Next month, graphic designer and engraving expert extraordinaire Nancy Sharon Collins will publish The Complete Engraver, an informative and elegant homage to the classic art. Seeing as how said classic art and our paper go together like Fred and Ginger, we thought Collins a perfect addition to our Post Script Q&A series. Here, the former New Yorker (and current Louisianan) shares stories of her parents’ notes, a New Orleans estate filled with paper and a small stack of treasured love letters.
When did your interest in social stationery engraving begin? 1976 during graduate school at the Hartford Art School. I was introduced to Lehman Brothers in New Haven and I fell in love with commercial engraving: going on press knocks my socks off; I love the smell of ink and paper and the sound of small presses (metal against metal, fly wheels, iron and steel.)
“Once a little boy sent me a charming card with a little drawing on it. I loved it. I answer all my children’s letters — sometimes very hastily — but this one I lingered over.
I sent him a card and I drew a picture of a Wild Thing on it. I wrote, “Dear Jim: I loved your card.”
Then I got a letter back from his mother and she said, “Jim loved your card so much he ate it.” That to me was one of the highest compliments I’ve ever received. He didn’t care that it was an original Maurice Sendak drawing or anything. He saw it, he loved it, he ate it.”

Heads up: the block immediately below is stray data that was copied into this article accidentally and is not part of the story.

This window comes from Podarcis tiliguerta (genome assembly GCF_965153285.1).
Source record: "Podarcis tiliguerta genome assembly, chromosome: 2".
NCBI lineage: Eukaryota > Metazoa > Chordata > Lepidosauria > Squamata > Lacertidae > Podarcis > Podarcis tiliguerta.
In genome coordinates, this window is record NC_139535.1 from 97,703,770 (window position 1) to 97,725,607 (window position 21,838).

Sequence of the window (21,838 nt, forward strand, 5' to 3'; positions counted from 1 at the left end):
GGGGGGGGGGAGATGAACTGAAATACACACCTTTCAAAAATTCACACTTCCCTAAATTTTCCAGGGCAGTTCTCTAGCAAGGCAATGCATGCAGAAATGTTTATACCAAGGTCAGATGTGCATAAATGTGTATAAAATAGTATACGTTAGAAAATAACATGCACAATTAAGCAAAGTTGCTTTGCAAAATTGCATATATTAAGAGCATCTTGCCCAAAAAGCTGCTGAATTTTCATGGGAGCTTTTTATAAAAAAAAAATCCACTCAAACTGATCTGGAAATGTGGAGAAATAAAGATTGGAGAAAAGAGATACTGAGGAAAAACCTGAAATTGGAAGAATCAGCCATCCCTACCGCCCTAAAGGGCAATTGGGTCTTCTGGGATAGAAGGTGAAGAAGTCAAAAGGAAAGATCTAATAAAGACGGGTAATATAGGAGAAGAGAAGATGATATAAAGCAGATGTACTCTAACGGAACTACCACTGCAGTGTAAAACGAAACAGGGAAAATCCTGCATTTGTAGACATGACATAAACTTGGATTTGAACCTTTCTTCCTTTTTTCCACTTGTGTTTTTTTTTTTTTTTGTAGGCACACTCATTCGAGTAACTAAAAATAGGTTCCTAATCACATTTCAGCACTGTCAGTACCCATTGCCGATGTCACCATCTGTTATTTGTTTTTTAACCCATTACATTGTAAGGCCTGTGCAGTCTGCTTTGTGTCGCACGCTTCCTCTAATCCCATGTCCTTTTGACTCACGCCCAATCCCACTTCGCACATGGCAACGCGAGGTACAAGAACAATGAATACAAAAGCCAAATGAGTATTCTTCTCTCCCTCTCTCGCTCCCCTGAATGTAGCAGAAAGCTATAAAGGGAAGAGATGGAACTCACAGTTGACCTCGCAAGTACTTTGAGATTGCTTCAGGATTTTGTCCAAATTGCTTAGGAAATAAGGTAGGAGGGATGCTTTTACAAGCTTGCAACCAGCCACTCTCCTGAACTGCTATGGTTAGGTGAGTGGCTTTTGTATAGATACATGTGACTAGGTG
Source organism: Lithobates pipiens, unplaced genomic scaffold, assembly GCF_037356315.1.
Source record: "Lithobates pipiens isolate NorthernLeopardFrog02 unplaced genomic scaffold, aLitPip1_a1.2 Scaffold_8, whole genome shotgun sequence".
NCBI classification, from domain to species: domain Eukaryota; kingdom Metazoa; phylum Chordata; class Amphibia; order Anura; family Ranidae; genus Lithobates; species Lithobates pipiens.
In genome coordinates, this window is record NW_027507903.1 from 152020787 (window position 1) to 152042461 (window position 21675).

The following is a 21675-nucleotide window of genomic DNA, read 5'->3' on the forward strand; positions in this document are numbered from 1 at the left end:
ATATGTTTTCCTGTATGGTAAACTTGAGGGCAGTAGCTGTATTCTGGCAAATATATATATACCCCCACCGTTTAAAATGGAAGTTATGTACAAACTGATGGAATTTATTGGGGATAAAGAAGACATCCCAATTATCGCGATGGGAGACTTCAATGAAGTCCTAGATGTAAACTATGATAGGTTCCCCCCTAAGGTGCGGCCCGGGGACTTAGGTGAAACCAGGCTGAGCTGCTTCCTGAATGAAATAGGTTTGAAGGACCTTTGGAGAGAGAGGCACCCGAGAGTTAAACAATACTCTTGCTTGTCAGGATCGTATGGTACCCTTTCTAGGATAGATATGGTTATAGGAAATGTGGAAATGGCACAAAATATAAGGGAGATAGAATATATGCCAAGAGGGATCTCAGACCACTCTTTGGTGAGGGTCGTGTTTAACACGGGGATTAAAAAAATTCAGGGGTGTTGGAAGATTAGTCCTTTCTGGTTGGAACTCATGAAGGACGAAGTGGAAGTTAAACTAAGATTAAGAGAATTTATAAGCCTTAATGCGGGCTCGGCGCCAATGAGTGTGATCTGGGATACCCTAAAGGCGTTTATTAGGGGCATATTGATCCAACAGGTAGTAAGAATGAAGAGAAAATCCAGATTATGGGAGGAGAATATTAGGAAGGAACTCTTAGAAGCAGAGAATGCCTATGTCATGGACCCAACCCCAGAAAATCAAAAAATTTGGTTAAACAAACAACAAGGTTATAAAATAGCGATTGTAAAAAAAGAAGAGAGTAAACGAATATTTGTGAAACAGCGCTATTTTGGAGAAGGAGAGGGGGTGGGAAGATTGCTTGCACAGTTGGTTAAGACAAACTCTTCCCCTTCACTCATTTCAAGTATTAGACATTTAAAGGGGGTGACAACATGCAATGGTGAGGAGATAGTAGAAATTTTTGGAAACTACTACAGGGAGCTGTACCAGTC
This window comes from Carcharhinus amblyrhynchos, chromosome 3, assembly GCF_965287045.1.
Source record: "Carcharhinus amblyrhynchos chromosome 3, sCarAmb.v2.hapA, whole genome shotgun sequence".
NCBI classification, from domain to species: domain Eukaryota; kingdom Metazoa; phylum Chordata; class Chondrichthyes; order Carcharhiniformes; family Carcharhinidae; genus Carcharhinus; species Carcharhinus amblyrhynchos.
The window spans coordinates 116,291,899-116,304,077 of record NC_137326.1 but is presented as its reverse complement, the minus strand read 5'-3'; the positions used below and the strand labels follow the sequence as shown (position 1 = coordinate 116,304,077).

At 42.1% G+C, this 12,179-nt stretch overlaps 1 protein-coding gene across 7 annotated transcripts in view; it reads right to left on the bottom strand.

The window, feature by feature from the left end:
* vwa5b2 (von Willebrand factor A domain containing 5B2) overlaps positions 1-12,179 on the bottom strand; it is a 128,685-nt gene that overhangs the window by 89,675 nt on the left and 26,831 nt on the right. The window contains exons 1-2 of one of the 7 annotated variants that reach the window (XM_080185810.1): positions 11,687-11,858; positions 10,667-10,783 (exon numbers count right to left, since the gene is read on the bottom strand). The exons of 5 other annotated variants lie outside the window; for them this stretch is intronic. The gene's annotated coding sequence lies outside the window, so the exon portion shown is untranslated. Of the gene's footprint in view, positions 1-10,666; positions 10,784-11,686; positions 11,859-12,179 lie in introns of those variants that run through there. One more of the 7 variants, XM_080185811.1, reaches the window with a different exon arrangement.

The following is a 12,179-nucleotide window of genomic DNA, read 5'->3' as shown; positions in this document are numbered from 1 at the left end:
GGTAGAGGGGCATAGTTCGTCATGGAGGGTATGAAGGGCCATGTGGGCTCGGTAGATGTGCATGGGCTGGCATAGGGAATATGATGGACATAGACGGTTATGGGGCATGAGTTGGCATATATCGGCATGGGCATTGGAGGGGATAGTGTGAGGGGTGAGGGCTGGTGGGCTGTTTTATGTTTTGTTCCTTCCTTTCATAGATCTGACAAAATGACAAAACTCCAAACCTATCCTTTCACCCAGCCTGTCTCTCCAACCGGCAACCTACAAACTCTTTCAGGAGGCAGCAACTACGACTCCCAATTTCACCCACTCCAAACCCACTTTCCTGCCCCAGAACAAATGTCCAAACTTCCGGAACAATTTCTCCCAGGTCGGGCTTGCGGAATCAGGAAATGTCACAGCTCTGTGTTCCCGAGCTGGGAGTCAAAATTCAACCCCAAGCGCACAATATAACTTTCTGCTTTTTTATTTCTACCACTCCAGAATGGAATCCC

Every once in awhile, we get invited to do something truly special for the community. Last month, that something special was visiting Weisenberg Elementary School in Allentown, PA, where we visited Ms. Holmes’ third grade class to teach them how to write a Thank You Note.
One of our stellar retailers, The Paperbag, set everything up and off we went.
Owner of The Paper Shop in Winter Park, Florida, Ellen Prague has been in the stationery business for more than 30 years. Her love for beautiful paper, however, goes back much further than that. Here, the former New Yorker waxes poetic about vintage stamps, Jackie Kennedy and the fancy 5th Avenue store that inspired her own boutique’s name.
Ellen Prague, with Boutique Greeter Nikki, at The Paper Shop.
When did your interest in the epistolary world begin?
Watching my mother write thank you notes and letters on her beautiful pale blue stationery was my first glimpse of the elegance of communication. When I went to sleep-away camp at age 8, I was expected to write at least a letter every day and I would run to mail call to receive my daily letter from mom, and sometimes from dad and/ grandparents — it was the highlight of my homesick first summer at camp, and remained so all the years at camps and away at schools.
Samara O’Shea has loved to write and receive letters for as long as she can remember. So it wasn’t surprising that, in 2005, she launched letterlover.net, a letter-writing service that eventually turned into a book as well. “I write letters on behalf of any person who feels he doesn’t have the words,” O’Shea said. Thankfully, she has plenty of words to share about everything from a 1930s pen pal to why summer camp has a special place in her heart.
When did your interest in the epistolary world begin? I don’t remember. I remember passing notes in class and writing letters to boys I had crushes on, and I decided I didn’t want that to go away in a world where most communication is digital.